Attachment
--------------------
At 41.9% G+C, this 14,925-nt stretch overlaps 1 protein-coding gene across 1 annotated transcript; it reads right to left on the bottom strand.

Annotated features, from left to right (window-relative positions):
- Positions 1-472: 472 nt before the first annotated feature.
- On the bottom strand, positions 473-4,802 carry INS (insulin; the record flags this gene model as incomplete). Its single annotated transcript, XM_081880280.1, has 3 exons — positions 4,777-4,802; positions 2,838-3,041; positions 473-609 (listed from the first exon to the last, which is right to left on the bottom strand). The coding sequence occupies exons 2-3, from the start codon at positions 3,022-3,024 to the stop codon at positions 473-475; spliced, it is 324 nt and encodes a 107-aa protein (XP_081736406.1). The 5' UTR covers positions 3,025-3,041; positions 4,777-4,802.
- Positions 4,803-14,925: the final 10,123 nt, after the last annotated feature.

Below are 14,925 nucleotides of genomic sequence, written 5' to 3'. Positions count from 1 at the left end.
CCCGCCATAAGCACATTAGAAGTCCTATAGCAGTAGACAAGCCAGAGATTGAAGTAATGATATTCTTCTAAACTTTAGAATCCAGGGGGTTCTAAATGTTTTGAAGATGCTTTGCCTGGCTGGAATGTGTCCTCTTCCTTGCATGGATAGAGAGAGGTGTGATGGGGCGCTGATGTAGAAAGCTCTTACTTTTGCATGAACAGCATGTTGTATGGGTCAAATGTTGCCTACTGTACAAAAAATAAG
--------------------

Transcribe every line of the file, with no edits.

At 41.9% G+C, this 14,925-nt stretch overlaps 1 protein-coding gene across 1 annotated transcript; it reads right to left on the bottom strand.

Annotated features, from left to right (window-relative positions):
- Positions 1-472: 472 nt before the first annotated feature.
- On the bottom strand, positions 473-4,802 carry INS (insulin; the record flags this gene model as incomplete). Its single annotated transcript, XM_081880280.1, has 3 exons — positions 4,777-4,802; positions 2,838-3,041; positions 473-609 (listed from the first exon to the last, which is right to left on the bottom strand). The coding sequence occupies exons 2-3, from the start codon at positions 3,022-3,024 to the stop codon at positions 473-475; spliced, it is 324 nt and encodes a 107-aa protein (XP_081736406.1). The 5' UTR covers positions 3,025-3,041; positions 4,777-4,802.
- Positions 4,803-14,925: the final 10,123 nt, after the last annotated feature.

Below are 14,925 nucleotides of genomic sequence, written 5' to 3'. Positions count from 1 at the left end.
CCCGCCATAAGCACATTAGAAGTCCTATAGCAGTAGACAAGCCAGAGATTGAAGTAATGATATTCTTCTAAACTTTAGAATCCAGGGGGTTCTAAATGTTTTGAAGATGCTTTGCCTGGCTGGAATGTGTCCTCTTCCTTGCATGGATAGAGAGAGGTGTGATGGGGCGCTGATGTAGAAAGCTCTTACTTTTGCATGAACAGCATGTTGTATGGGTCAAATGTTGCCTACTGTACAAAAAATAAG